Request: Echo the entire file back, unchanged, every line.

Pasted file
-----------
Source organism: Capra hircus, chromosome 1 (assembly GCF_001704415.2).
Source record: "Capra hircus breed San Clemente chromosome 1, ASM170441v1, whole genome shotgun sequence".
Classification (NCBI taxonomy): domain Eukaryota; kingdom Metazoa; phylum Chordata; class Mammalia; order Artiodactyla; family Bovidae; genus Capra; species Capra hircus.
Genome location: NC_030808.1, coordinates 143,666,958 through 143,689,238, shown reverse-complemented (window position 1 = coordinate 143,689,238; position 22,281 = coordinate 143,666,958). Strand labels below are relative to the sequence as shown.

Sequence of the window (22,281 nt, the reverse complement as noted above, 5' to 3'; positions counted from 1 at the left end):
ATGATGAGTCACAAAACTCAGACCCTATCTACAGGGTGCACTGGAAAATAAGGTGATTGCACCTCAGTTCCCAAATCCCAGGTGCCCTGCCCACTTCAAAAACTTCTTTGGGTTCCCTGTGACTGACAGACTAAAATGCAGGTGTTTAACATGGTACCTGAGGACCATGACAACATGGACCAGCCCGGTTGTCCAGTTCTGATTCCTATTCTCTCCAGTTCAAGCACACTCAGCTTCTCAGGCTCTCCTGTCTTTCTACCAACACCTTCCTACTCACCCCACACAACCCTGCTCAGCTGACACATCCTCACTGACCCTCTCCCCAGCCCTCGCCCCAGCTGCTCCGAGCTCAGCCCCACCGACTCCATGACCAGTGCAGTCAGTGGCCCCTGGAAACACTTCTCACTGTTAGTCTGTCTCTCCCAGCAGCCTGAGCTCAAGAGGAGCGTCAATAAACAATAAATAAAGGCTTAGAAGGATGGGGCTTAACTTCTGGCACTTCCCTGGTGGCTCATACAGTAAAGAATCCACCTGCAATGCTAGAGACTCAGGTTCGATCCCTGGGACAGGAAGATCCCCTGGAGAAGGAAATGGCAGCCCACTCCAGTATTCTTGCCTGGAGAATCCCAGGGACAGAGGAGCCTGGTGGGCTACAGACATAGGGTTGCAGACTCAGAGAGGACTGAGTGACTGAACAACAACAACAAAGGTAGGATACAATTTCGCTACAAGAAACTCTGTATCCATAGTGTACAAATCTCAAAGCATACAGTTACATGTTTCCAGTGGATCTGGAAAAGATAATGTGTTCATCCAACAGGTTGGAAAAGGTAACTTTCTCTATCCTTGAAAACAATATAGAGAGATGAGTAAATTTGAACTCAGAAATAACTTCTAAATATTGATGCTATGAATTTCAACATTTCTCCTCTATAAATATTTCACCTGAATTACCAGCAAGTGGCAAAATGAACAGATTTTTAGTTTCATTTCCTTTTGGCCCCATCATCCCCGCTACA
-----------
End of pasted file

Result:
Source organism: Capra hircus, chromosome 1 (assembly GCF_001704415.2).
Source record: "Capra hircus breed San Clemente chromosome 1, ASM170441v1, whole genome shotgun sequence".
Classification (NCBI taxonomy): domain Eukaryota; kingdom Metazoa; phylum Chordata; class Mammalia; order Artiodactyla; family Bovidae; genus Capra; species Capra hircus.
Genome location: NC_030808.1, coordinates 143,666,958 through 143,689,238, shown reverse-complemented (window position 1 = coordinate 143,689,238; position 22,281 = coordinate 143,666,958). Strand labels below are relative to the sequence as shown.

Sequence of the window (22,281 nt, the reverse complement as noted above, 5' to 3'; positions counted from 1 at the left end):
ATGATGAGTCACAAAACTCAGACCCTATCTACAGGGTGCACTGGAAAATAAGGTGATTGCACCTCAGTTCCCAAATCCCAGGTGCCCTGCCCACTTCAAAAACTTCTTTGGGTTCCCTGTGACTGACAGACTAAAATGCAGGTGTTTAACATGGTACCTGAGGACCATGACAACATGGACCAGCCCGGTTGTCCAGTTCTGATTCCTATTCTCTCCAGTTCAAGCACACTCAGCTTCTCAGGCTCTCCTGTCTTTCTACCAACACCTTCCTACTCACCCCACACAACCCTGCTCAGCTGACACATCCTCACTGACCCTCTCCCCAGCCCTCGCCCCAGCTGCTCCGAGCTCAGCCCCACCGACTCCATGACCAGTGCAGTCAGTGGCCCCTGGAAACACTTCTCACTGTTAGTCTGTCTCTCCCAGCAGCCTGAGCTCAAGAGGAGCGTCAATAAACAATAAATAAAGGCTTAGAAGGATGGGGCTTAACTTCTGGCACTTCCCTGGTGGCTCATACAGTAAAGAATCCACCTGCAATGCTAGAGACTCAGGTTCGATCCCTGGGACAGGAAGATCCCCTGGAGAAGGAAATGGCAGCCCACTCCAGTATTCTTGCCTGGAGAATCCCAGGGACAGAGGAGCCTGGTGGGCTACAGACATAGGGTTGCAGACTCAGAGAGGACTGAGTGACTGAACAACAACAACAAAGGTAGGATACAATTTCGCTACAAGAAACTCTGTATCCATAGTGTACAAATCTCAAAGCATACAGTTACATGTTTCCAGTGGATCTGGAAAAGATAATGTGTTCATCCAACAGGTTGGAAAAGGTAACTTTCTCTATCCTTGAAAACAATATAGAGAGATGAGTAAATTTGAACTCAGAAATAACTTCTAAATATTGATGCTATGAATTTCAACATTTCTCCTCTATAAATATTTCACCTGAATTACCAGCAAGTGGCAAAATGAACAGATTTTTAGTTTCATTTCCTTTTGGCCCCATCATCCCCGCTACA